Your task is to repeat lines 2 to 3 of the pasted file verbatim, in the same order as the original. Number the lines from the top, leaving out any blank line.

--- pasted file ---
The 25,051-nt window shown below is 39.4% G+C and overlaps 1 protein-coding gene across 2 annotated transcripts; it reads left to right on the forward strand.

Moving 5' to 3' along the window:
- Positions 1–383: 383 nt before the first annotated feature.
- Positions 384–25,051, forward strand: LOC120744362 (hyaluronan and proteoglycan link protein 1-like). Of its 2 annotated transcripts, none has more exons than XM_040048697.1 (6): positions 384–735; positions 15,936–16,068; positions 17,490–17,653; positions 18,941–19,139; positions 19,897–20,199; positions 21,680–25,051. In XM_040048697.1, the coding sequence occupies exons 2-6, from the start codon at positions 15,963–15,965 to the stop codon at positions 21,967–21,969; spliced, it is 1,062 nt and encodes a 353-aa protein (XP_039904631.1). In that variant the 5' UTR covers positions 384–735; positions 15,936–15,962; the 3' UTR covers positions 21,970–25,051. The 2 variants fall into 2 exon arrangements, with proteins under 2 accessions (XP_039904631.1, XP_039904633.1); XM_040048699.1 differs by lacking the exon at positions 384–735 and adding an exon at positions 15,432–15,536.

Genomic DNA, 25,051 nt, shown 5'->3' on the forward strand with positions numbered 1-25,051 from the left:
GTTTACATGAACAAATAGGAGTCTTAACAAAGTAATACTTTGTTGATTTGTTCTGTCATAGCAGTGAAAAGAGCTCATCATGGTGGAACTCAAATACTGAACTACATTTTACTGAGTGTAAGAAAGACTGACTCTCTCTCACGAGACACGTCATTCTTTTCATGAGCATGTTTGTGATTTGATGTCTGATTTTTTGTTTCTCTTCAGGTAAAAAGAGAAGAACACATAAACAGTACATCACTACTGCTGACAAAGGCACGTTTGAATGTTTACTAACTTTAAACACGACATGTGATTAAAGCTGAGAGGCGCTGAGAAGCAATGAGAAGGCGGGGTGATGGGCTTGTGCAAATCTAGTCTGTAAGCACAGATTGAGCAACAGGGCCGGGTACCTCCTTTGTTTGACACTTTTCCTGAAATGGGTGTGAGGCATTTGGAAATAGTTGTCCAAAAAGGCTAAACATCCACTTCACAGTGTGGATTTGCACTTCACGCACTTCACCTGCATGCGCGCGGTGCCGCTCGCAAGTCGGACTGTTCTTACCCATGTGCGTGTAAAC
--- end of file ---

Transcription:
Moving 5' to 3' along the window:
- Positions 1–383: 383 nt before the first annotated feature.